St. Quentins has many names. You say St. Quentins and I say St Quintin’s. It’s also known as Llanblethian, and Castell Llanfleiddan. It sits in what appears to be a quiet, out of the way village in Llanblethian, Cowbridge, Wales.
It’s thought to have started out as a ringwork with a bank and ditch in around 1102 with the stonework being added in the late 12th century and then reinforced in the early 14th by the Earl Gilbert de Clare. However, Gilbert was killed before the castle was completed, and because the castle lacks certain features, it is possible that the building work was discontinued as a result of the Earl’s death. By 1740 it was was said to be in a ruinous state.
The gatehouses did see some use as a prison in the 15th century and was briefly occupied as a dwelling in 1820.
A medieval fortification built by Gilbert de Clare in the 13th century in the town of Caerphilly in South Wales. Loads of moats and lakes, it is said to have the most elaborate water defences in Britain. Occupying around 30 acres (12 hectares) it is the second-largest castle in the United Kingdom. One of its defining features is its leaning tower. The south-east tower in the Inner Ward leans outwards at an angle of 10 degrees.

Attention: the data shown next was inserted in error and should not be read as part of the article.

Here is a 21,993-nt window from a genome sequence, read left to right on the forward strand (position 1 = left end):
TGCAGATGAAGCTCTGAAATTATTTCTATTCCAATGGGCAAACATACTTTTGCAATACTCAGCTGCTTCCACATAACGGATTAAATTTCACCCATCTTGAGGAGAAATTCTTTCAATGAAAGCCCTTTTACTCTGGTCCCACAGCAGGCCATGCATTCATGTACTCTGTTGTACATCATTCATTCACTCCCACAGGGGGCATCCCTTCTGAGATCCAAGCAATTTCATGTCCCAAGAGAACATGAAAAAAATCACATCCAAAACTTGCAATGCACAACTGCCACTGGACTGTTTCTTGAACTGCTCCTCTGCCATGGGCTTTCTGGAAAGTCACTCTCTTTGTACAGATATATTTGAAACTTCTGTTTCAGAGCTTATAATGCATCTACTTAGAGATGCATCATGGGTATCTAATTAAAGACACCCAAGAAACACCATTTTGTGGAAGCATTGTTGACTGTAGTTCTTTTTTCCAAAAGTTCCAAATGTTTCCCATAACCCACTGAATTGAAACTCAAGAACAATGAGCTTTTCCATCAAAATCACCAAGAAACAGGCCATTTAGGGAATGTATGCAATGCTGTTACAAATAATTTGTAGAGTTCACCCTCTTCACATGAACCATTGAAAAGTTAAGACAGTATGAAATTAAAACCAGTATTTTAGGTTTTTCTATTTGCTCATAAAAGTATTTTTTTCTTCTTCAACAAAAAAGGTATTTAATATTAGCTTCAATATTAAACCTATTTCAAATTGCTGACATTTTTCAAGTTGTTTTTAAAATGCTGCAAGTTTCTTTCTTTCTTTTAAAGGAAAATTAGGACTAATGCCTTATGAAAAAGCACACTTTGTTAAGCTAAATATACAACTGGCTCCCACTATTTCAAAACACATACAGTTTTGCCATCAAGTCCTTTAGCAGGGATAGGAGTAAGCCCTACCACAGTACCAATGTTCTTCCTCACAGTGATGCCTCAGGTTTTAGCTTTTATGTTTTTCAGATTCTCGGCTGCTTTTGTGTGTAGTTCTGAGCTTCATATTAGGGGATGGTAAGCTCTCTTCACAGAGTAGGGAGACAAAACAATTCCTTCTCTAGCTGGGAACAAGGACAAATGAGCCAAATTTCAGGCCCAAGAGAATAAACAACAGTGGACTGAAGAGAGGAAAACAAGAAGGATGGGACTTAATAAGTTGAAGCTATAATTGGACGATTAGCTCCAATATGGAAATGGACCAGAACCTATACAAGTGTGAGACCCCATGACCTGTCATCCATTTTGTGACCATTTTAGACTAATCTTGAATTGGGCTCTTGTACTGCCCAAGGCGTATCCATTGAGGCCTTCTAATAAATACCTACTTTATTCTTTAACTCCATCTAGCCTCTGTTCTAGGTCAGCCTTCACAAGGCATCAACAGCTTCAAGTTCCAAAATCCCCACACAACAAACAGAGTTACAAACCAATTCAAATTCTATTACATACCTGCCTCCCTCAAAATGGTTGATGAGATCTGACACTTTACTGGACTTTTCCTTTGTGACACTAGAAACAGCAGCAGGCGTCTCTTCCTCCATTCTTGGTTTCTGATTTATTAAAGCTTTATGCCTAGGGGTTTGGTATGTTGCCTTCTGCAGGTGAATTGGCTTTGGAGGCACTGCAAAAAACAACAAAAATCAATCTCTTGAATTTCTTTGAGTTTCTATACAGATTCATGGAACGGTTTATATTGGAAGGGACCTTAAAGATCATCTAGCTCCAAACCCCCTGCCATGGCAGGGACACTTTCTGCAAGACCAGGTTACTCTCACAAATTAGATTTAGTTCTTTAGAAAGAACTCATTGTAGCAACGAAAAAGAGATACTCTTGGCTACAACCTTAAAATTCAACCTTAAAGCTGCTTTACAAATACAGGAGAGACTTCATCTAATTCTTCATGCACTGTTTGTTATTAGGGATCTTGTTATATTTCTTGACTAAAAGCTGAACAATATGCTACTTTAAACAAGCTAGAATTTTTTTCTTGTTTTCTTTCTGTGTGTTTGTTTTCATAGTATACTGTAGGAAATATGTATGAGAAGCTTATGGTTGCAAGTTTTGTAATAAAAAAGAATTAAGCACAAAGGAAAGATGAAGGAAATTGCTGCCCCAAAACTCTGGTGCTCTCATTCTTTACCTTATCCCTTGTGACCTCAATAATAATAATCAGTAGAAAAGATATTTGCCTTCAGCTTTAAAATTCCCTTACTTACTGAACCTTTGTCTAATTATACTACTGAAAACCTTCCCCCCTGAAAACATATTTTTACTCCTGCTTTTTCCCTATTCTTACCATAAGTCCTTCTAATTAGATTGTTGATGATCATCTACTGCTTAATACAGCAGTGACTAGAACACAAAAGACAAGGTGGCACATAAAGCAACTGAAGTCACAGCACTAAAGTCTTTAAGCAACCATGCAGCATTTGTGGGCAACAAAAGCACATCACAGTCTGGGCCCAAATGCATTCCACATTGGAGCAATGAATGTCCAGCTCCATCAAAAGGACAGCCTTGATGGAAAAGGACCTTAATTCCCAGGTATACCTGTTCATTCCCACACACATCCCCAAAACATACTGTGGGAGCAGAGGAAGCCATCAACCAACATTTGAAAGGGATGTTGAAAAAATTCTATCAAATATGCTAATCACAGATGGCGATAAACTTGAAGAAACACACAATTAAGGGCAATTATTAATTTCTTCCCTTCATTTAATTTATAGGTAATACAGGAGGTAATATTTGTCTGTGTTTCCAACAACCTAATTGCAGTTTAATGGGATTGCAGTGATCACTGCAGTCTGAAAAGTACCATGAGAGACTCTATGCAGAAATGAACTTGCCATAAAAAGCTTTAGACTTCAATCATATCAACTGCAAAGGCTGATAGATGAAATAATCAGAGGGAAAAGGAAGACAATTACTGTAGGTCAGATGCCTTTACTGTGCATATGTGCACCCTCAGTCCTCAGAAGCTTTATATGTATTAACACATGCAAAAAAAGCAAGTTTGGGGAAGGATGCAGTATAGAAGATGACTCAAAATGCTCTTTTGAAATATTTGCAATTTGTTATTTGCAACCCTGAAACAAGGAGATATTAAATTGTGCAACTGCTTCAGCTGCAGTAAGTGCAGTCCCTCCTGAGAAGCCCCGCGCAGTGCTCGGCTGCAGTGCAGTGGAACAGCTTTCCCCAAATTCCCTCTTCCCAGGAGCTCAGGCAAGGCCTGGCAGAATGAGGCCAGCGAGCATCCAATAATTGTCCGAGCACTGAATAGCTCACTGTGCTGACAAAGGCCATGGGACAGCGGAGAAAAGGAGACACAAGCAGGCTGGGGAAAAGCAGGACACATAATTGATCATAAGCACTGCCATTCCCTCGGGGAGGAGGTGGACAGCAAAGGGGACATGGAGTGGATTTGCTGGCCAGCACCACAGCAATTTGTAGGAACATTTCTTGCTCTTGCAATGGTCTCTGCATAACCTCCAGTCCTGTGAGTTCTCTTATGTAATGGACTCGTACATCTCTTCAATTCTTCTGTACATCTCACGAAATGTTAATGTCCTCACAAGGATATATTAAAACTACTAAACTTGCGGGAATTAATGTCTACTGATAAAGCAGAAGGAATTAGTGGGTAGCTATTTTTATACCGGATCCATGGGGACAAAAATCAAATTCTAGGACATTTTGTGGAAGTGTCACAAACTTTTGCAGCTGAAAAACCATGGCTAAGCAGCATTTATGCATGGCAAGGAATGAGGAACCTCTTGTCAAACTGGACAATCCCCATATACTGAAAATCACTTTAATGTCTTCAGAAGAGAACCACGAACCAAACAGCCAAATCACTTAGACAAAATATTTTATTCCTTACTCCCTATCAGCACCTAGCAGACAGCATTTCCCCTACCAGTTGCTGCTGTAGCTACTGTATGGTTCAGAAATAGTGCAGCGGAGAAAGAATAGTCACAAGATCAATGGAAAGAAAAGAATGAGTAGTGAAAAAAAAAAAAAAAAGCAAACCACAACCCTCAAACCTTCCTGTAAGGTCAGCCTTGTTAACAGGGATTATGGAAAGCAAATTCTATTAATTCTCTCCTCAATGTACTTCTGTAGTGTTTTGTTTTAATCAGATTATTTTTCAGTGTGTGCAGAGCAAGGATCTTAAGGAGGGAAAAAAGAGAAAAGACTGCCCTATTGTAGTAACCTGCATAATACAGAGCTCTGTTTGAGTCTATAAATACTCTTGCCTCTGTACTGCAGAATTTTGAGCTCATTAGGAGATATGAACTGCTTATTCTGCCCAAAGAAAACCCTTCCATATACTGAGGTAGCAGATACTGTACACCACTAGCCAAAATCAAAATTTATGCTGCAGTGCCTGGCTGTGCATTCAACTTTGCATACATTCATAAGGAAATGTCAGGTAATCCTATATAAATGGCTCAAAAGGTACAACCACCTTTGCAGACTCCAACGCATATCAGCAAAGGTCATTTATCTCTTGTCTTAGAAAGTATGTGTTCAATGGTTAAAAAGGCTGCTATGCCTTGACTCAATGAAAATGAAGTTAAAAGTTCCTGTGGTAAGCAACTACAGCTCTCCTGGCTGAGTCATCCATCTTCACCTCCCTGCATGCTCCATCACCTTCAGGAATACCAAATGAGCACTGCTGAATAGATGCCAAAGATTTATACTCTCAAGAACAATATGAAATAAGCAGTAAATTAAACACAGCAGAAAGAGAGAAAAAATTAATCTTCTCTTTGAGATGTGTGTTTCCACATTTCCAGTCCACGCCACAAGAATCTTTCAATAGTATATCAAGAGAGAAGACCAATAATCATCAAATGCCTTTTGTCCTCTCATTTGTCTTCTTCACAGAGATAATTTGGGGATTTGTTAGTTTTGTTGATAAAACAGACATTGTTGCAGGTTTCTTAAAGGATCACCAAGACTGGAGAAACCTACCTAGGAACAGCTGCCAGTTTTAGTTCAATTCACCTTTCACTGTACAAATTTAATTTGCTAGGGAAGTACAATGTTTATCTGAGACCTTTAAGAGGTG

Introducing Caerphilly Castle
Today we are visiting Caerphilly Castle. This is the largest castle of Wales, covering an area of around 30 acres. It was built by Gilbert declare in the 13th century to conquer Glamorgan. It has the most elaborate water defences in Britain It’s famous for its large gatehouses and because it introduced concentric castle defences to Britain. Work on the castle began in 1268 following Gilbert’s occupation of the north of Glamorgan. The castle was largely built at an amazing rate over the next three years. Gilbert’s Welsh rival, Llewelyn app Grufudd burnt the castle in 1270, but Gilbert prevailed and managed to complete the castle and took control of the region. The center of the castle six on an island surrounded by a number of artificial lakes and contains luxurious accommodation.
Caerphilly Concentric Castle
As you enter Caerphilly, you get to see how the concentric thing works much more clearly. You come in through the east gatehouse; the East outer gate, to be precise. And then you’ve got an inner moat to go with your massive outer moat. Once you’ve come in through that you reach another gatehouse, and then another one. Here.
The Leaning Tower of Caerphilly Castle
This tower has, as you can tell, something of a lean on it. Apparently, the lean of this tower is greater than the lean of the Leaning Tower of Pisa. I don’t really know quite why it’s still standing it doesn’t really look like it ought to be. But I’m taking a leap of faith and I’m standing basically, where it will I should imagine eventually, fall. I mean you can tell that it leans out a long way because, where I’m standing now, which is a good several feet from the wall, I’m getting dripped on by the top of the tower. It leans out far enough that it drips here. Standing behind the tower might give you some clue as to just how much it’s leaning. I don’t think that catching it on film really does it justice it’s really hanging out there.
Trebuchets and Perriers